Photo of Dr Anne Malatt by Alan Johnston for articles and audios on self-care

Self-care moments: Preparing for sleep

- Photography by Alan Johnston
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Hi this is Anne Malatt with self-care moments and this is a moment on preparing for sleep.

Many of us find sleep an inconvenience and wish we could do without it, as we think there are never enough hours in the day to do what we want to do. But our human body cannot do without sleep. We can do without food and water for longer than we can do without sleep; it is a very necessary part of our day.

Even though we can’t do without it, many of us have trouble sleeping; we have problems falling asleep, or we wake during the night and can’t get back to sleep, or we toss and turn and wake feeling tired, even exhausted, and lack of quality sleep can affect our health and wellbeing in many ways.

Is there a way of preparing for sleep that allows us to get a good night’s rest and to wake feeling rested and refreshed and ready for the day, every single day?

We tend to live a day at full speed, doing as much as we can as fast as we can, often fuelling ourselves with caffeine and sugar to get going and keep going, and then we come to the end of the day feeling exhausted but wanting more, if we feel like our day has not been enough or we have not been enough in our day, so we look to food and drink in the evenings for pleasure, and distractions and entertainment to stimulate our minds, and then wonder why we have trouble falling asleep!

And if we don’t sleep soundly, we wake feeling tired and looking for coffee and sugar to get us going and keep us going all day, and then alcohol and heavy food to settle our over-stimulated bodies at night, all of which interferes with our quality of sleep and sets us up for another day of exhaustion and overriding our bodies to get through the day.

So how can we break this cycle and develop a rhythm during the day which will support us to sleep soundly at night?

The key is to go to bed early, as the hours of sleep between 9pm and 1am are those which refresh and restore us the most, but to do this we have to prepare ourselves for sleep in the same way we prepare ourselves to get ready for work.

When we go to work, we allow time to get up, get ready and get to work so that we arrive there in time to start work on time. If we allow enough time, things tend to go smoothly and we arrive in plenty of time feeling settled and ready for work. If we don’t allow enough time, things tend to go wrong – we spill something on our clothes and need to change, or we run into roadworks or heavy traffic, and we feel tense along the way and arrive late feeling frazzled and unsettled. And the same applies to preparing for sleep – we need to allow enough time to get ready for bed if we want to arrive there feeling settled and able to sleep.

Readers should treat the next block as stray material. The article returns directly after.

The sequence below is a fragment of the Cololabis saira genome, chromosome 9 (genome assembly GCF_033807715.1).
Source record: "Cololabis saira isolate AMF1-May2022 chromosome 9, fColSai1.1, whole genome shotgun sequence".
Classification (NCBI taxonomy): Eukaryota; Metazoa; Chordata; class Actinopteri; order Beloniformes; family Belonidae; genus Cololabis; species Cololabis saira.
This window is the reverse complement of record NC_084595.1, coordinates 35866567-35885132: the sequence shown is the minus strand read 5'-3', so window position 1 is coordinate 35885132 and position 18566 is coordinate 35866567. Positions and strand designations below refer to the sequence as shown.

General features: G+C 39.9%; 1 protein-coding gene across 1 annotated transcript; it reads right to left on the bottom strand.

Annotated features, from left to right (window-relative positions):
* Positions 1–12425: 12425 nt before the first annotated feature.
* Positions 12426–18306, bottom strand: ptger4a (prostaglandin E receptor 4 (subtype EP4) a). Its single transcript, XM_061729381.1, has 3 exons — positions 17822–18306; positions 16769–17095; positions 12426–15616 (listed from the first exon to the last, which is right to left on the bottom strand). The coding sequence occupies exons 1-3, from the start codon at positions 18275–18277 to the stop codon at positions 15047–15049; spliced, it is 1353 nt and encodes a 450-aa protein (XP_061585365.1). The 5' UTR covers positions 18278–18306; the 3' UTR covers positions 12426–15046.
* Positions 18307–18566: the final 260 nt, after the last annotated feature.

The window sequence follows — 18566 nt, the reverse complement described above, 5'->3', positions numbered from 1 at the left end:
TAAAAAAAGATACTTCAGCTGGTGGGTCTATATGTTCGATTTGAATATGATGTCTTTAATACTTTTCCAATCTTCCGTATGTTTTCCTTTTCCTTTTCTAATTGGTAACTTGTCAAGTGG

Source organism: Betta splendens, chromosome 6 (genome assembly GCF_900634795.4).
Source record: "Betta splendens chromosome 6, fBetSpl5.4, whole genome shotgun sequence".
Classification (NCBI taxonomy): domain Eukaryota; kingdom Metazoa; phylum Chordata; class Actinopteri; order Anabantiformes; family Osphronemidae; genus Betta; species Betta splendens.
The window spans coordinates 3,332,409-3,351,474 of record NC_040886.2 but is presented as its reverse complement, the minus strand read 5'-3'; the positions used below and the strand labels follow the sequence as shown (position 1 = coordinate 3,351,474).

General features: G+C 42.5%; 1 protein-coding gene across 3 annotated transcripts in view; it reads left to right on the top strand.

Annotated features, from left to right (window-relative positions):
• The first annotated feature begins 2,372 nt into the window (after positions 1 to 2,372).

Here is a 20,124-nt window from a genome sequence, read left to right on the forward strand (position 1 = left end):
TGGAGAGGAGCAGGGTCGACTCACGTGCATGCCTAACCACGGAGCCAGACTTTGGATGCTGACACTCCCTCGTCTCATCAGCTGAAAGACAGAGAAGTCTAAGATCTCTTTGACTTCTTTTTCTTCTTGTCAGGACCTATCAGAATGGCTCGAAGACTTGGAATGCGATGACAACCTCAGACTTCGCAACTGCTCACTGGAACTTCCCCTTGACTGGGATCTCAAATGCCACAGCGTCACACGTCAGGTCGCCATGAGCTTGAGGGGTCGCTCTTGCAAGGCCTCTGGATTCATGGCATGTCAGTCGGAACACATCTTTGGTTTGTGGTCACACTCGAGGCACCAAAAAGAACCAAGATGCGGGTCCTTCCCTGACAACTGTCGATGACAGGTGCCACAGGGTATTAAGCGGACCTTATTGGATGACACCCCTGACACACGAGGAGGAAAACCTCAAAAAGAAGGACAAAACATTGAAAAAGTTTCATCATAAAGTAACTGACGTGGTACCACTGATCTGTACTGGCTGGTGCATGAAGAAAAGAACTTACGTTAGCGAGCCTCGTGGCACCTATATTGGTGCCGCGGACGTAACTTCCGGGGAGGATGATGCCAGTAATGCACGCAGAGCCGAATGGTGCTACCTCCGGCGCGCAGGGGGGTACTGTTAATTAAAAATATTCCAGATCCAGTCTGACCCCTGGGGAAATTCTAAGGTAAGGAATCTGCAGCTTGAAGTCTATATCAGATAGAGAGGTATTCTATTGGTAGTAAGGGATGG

In the beginning, we may still feel tired and wired at the end of the day from the way we have lived it, fuelling ourselves with external sources of energy like caffeine and sugar to keep us going, but if we at least start to honour our bodies at the end of the day, we will find it easier to sleep well. And the more we honour our bodies in the evenings, the greater the quality of our sleep, and the more refreshed we will feel in the mornings, and the less we will need outer stimulation to keep us going, as we will be fuelled more and more by our inner energy.

If we live a whole day honouring our bodies, rather than overriding them – drinking water when we are thirsty, eating fresh healthy food when we are hungry, going for a gentle walk during our breaks or resting for a moment when we are tired – we may come to the end of the day feeling tired, but not exhausted. We can then wind down gently, preparing our body for sleep. If we eat early and keep our food and conversation light, we won’t feel heavy or dull or need hours to digest our food before we can settle. If we put down our phones, and turn off our computers and TVs at around 8pm, we can let our minds wind down too. If we gently prepare our bodies for bed, we will go there feeling settled and ready for sleep.

Of course this may not be possible every night – we may have an evening function, or guests for dinner, or finish work late that day – but if we develop a healthy sleep rhythm that has us going to bed at a reasonable hour most days, this supports us greatly in our daily lives. It allows us to wake early feeling fresh and full of energy to do things we love to do in the mornings, so that by the time we go to work, we feel like we have taken care of ourselves and are ready to serve the world.

Sleep is so important for us on a physical level. But sleep does even more for us on deeper energetic levels – in sleep we heal and dream and connect to the deeper dimensions of who we are and where we come from, and we are prepared for the day to come.

Sleep is a precious and sacred part of our day and to be honoured and deeply cherished. Sleep is the time for us to enjoy being with the deepest part of our being, at one with our Soul and the Universe we are all part of.

Preparing for sleep is in fact a day’s work, for the way we live the day determines the quality we are in when we take ourselves to bed; which affects the quality we sleep in, which determines the quality we wake in; and the quality we bring to the next day.

For life is a cycle … we live a day over and over, leaving nothing behind but bringing everything with us as we go … until we learn to live in a true and loving way … and this way starts with the way we prepare ourselves for sleep.

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